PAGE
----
Name: Taai Izushima
- Where is home? What is it famous for?Tokyo is home for me. Japan is famous for its cherry blossoms, old wooden temples, healthy foods, high savings rate, crowded trains… Most Americans think we eat “sushi” everyday and bow and take pictures with our cameras all day. But we don’t.
- You are a trader for the past 10 years. What made you decide to pursue a career in trading after receiving your first law degree in Japan?The 2~3% passage rate for the bar exam in Japan was a deterrent for pursuing a legal career to me. In a way I felt like being a loser in not even trying, but when I looked around for other careers, the stock market bubble in Japan had collapsed a few years ago, and in 1995 not too many people wanted to get into the financial sector. I figured in a decade or so things would start to look rosy again and thinking that I’d be in my mid- thirties, I would be in a good position to take advantage of it. As it turned out, I was able to get myself over to New York where NASDAQ’s bubble was still in its infant stages and rode through that wave there. In 2004 I got back to Japan and was in time for the Asian rally. Looking back, I think the decisions I made were good, but all it was based on was risk aversion, a little bit of strategic thinking and a lot of good luck.
- You headed the Tokyo and New York trading departments of one of Japan’s biggest securities brokerage firms. What made you decide to pursue an LLM degree?When you start trading in multiple countries, one of the first questions that pop up is, “Are we following the rules there? Is it legal?” Compliance on rules and regulations is a big topic in any country. Whenever you have doubt, you’ll always seek legal opinions. I may be a little facetious here, but time on a trading floor moves at a different pace than elsewhere and sometimes the wording of a legal questions makes a whole lot of difference in the response time. I felt that by having an LLM, I’d be able to ask more precisely and understand more quickly the legal issues at hand. Another important point is that so much of the rules, regulations and newest strategies spill over from the U.S. to other parts of the world and it’s advantageous to know how the U.S. is structuring it.
- Why did you choose Duke for your LLM?My hardest choice was choosing between an LLM degree and an MBA. But in the end, I decided I only wanted to be away from “real world” for a year and I liked the fact that with an LLM degree you fulfill the requirements to take the bar exam in some states. Choosing Duke came naturally because you have a great MBA program next door and some of the courses there count toward your LLM degree. I was told that interaction with the JD students was higher than other schools and coming here I see it’s true! The line between us is almost blurred. The school bends over backwards to make us feel at home here. Also cost of living is much lower then other states. I wouldn’t be able to get a studio apartment in Manhattan or Tokyo with the rent I am paying for a 2 bedroom apartment here.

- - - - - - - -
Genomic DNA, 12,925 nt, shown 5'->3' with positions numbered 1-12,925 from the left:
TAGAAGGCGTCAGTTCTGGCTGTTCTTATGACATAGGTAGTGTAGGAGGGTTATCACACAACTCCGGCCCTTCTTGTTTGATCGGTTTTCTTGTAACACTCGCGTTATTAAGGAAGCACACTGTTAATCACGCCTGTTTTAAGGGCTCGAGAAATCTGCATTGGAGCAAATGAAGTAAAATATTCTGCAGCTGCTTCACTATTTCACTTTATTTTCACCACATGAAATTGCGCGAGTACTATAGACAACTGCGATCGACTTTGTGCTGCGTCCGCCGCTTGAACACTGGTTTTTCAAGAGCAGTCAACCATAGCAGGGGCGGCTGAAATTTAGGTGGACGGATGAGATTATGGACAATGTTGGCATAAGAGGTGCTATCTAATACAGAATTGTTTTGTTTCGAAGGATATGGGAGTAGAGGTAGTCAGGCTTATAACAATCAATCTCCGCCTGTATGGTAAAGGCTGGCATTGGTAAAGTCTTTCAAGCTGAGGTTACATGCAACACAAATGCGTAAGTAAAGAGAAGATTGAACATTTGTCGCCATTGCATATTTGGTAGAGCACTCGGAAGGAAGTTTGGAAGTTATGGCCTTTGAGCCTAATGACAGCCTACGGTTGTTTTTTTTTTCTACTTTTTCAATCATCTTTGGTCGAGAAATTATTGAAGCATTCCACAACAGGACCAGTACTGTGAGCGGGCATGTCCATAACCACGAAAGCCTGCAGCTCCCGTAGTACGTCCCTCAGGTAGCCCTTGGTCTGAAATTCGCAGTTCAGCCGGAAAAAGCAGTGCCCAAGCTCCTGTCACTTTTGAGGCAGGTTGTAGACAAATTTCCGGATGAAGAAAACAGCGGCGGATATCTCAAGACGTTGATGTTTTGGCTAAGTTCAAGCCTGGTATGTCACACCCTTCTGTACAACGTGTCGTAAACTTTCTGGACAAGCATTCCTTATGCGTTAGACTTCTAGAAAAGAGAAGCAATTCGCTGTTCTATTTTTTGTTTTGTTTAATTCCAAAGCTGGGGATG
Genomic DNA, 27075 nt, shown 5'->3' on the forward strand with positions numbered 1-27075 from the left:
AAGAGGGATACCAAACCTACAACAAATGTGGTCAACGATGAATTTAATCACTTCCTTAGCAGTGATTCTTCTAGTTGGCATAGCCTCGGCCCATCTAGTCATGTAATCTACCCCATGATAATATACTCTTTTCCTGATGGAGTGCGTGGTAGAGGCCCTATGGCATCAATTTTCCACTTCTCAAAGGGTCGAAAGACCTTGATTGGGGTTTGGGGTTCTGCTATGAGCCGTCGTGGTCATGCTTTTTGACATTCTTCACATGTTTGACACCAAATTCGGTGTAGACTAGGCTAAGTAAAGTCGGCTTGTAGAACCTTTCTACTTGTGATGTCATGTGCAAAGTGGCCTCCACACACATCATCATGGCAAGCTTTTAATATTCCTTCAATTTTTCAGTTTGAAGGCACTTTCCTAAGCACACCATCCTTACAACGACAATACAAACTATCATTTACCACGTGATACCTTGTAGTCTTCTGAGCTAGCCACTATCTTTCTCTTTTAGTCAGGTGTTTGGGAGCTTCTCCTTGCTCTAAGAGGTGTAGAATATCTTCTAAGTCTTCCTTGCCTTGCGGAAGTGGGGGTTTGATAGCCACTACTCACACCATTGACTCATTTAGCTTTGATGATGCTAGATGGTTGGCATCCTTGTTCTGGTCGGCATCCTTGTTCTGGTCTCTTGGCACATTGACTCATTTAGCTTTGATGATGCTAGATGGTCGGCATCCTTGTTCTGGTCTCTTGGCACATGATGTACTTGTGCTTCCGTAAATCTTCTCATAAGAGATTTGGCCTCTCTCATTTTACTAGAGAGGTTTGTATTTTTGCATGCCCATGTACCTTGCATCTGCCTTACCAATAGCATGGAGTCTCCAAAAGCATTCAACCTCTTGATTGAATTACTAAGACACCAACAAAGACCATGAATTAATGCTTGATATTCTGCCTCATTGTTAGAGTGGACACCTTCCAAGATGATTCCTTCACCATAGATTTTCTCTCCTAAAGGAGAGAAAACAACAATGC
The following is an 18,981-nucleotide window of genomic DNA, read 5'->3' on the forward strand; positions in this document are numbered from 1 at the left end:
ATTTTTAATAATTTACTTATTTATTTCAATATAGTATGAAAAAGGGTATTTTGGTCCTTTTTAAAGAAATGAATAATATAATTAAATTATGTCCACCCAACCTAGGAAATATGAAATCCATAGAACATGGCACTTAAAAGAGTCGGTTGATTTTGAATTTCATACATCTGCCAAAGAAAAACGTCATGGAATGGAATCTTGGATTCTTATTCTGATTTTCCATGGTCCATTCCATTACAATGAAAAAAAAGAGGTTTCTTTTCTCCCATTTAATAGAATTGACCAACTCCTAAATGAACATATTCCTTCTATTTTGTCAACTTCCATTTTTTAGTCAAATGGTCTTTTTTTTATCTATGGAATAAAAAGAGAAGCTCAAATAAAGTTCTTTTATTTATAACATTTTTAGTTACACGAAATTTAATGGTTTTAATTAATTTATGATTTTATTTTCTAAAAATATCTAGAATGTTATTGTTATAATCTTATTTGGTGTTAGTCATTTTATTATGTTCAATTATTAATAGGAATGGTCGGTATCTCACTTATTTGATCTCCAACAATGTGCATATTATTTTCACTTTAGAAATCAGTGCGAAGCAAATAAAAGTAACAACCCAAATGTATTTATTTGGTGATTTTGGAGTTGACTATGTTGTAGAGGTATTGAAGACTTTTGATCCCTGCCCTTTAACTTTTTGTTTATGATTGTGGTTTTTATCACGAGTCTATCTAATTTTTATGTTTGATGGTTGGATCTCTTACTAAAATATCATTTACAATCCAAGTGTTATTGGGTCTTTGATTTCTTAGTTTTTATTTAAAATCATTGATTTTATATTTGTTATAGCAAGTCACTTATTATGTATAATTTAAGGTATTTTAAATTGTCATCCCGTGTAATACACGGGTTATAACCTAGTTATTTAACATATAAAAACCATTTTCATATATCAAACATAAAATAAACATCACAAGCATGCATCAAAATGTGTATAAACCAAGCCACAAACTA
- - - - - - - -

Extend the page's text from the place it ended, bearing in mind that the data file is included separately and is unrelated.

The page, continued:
- How is life different for you now as a student versus as a head trader in those two metropolises? How do you enjoy your experience at Duke?Simply put, you feel free again. I’m in control of my time now. It’s great to be a student again. Although you need to be working hard to keep up with class, I do have time to be with my family. It’s a very relaxing atmosphere here. The weather is nice and golf courses are excellent so come prepared to enjoy it.
- What is your plan after graduation? How do you think the LLM will help you with your career?Here I am not sure yet. I think I’m in uncharted territory, not to many students come to law school not planning on practicing law after they graduate. Before I came to Duke I was planning on going right back in to financial industry, my purpose for the LLM was to be able to think like a lawyer and knowing what would be racing through his head when I go up to him/her with a question. I was planning on having a lawyer do the actual lawyer work. But now that I am here, I get the feeling there is more to it than just learning the law. Maybe I do need to practice law to “get it”. But will there be a market for a guy like me? I’m curious to find out.
- What advice will you give to international students studying in American law schools?I’m in no position to be giving other students advice when I’m in the same shoes, but I think we need to view our LLM degree as a leveraging tool. LLM in itself is not going to get us much far. It’s a degree that gets our foot in the door in the U.S. Our selling point would be experiences and training in our home country. On the other hand when we go back to our home country the LLM becomes an edge for we know the law in the U.S. So either way we leverage one with the other. So soak up all you can, whether it is knowledge or fun because the best stuff is here. One thing is for certain, we’ll be cosmopolitans for sure. Best of luck you all!